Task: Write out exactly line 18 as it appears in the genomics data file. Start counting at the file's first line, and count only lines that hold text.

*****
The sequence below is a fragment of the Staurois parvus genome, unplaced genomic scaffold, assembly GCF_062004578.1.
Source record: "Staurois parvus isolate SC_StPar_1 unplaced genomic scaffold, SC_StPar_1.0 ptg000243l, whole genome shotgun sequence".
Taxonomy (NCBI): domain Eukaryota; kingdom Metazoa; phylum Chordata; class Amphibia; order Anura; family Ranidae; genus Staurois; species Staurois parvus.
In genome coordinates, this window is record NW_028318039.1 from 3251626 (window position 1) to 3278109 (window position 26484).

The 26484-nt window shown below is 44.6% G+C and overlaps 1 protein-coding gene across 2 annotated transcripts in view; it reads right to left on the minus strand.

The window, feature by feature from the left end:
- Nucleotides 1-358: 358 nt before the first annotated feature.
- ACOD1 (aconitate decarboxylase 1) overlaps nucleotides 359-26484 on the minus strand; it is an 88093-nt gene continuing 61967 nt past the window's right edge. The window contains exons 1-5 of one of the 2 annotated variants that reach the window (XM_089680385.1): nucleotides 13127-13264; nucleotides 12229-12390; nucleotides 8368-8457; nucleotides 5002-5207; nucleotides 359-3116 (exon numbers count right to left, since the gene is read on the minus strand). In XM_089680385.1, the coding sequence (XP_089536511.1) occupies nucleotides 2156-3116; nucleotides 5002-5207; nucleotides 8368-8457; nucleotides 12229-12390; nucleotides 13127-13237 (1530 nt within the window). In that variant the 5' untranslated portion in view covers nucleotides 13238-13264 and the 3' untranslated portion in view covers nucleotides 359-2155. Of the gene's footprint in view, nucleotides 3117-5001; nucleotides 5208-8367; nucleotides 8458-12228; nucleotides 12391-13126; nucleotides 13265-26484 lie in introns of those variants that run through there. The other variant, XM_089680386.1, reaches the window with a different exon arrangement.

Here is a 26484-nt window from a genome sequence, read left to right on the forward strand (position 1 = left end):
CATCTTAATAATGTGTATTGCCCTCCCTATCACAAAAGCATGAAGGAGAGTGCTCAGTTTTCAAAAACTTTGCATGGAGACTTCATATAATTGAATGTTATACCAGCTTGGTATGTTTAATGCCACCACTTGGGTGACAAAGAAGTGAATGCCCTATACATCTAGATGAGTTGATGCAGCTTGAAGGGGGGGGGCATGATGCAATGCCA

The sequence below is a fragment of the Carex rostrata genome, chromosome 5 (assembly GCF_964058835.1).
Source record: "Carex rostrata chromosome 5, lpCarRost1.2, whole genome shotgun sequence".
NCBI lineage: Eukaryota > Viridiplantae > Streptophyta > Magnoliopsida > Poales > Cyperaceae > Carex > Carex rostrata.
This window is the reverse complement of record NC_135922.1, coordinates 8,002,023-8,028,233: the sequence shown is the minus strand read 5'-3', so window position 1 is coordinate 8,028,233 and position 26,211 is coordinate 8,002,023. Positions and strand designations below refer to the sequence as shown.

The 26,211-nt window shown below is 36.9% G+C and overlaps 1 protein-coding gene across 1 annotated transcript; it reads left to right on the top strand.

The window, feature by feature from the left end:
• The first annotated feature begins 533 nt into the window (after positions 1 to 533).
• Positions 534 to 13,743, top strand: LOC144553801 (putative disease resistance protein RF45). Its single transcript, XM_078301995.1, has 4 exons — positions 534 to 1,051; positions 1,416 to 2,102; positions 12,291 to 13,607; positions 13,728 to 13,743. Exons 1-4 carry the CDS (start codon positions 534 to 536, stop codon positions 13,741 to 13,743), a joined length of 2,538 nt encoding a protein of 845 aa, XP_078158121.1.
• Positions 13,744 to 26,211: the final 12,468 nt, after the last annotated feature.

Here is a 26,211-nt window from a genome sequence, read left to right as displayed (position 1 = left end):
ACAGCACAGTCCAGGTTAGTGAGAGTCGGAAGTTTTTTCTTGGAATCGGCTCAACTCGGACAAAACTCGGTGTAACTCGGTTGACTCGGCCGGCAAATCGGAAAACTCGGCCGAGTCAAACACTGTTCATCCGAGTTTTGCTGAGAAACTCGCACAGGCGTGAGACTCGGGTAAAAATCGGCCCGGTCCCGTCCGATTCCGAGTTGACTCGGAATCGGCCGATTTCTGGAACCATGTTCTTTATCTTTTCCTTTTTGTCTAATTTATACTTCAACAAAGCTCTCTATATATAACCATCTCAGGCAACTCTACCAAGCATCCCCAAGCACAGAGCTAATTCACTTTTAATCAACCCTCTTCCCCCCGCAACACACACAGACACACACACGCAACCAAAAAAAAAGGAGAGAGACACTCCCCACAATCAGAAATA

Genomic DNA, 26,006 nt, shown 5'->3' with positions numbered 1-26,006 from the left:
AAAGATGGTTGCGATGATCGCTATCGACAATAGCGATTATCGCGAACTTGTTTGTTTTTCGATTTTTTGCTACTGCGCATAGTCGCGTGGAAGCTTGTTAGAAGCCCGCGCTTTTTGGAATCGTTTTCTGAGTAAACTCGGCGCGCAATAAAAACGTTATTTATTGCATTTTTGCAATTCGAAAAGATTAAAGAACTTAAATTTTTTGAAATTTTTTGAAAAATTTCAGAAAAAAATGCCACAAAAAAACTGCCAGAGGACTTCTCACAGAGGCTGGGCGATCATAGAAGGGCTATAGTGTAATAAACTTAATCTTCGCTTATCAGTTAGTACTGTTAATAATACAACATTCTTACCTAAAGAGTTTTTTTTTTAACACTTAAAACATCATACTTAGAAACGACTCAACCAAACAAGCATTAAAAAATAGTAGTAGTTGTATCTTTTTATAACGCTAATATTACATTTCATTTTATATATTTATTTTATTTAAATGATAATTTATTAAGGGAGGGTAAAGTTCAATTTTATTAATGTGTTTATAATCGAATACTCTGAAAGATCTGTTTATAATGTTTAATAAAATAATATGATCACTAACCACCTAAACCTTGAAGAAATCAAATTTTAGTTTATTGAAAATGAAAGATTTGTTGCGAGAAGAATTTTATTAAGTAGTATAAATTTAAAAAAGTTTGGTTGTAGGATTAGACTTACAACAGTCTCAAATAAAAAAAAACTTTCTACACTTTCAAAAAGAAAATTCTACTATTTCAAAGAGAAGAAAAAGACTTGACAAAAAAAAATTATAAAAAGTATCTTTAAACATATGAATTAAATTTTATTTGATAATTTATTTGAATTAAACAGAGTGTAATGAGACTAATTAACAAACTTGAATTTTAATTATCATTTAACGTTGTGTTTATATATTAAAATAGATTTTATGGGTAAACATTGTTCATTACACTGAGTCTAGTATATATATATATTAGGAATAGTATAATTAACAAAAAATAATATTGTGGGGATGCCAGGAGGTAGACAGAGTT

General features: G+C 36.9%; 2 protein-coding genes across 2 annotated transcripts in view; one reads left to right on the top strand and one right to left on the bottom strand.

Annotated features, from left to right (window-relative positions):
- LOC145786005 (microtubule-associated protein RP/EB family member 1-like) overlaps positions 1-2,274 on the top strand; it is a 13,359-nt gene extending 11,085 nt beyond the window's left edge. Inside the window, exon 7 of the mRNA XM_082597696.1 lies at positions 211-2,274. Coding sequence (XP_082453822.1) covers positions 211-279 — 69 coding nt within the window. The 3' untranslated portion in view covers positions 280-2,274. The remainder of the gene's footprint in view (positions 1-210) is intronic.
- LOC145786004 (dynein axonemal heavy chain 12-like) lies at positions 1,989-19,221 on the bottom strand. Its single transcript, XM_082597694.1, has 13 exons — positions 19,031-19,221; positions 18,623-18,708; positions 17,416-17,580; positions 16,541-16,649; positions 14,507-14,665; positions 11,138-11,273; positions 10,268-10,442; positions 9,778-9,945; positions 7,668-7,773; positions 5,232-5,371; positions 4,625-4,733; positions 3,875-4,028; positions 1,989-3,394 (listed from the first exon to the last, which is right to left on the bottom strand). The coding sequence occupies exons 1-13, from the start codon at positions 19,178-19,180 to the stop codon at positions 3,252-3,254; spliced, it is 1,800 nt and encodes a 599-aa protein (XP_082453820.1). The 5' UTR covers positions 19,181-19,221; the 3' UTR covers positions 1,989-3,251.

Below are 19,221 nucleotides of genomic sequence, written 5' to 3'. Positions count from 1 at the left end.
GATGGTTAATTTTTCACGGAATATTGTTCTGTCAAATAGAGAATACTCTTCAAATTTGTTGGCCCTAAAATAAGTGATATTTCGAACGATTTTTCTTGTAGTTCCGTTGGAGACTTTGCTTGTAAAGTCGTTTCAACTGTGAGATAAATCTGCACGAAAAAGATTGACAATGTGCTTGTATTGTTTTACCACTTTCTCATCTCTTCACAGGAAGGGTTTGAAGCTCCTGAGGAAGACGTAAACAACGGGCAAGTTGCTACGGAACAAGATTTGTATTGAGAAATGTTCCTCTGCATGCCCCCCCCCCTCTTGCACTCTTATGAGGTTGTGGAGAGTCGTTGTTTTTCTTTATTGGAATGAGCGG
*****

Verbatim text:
• Positions 534 to 13,743, top strand: LOC144553801 (putative disease resistance protein RF45). Its single transcript, XM_078301995.1, has 4 exons — positions 534 to 1,051; positions 1,416 to 2,102; positions 12,291 to 13,607; positions 13,728 to 13,743. Exons 1-4 carry the CDS (start codon positions 534 to 536, stop codon positions 13,741 to 13,743), a joined length of 2,538 nt encoding a protein of 845 aa, XP_078158121.1.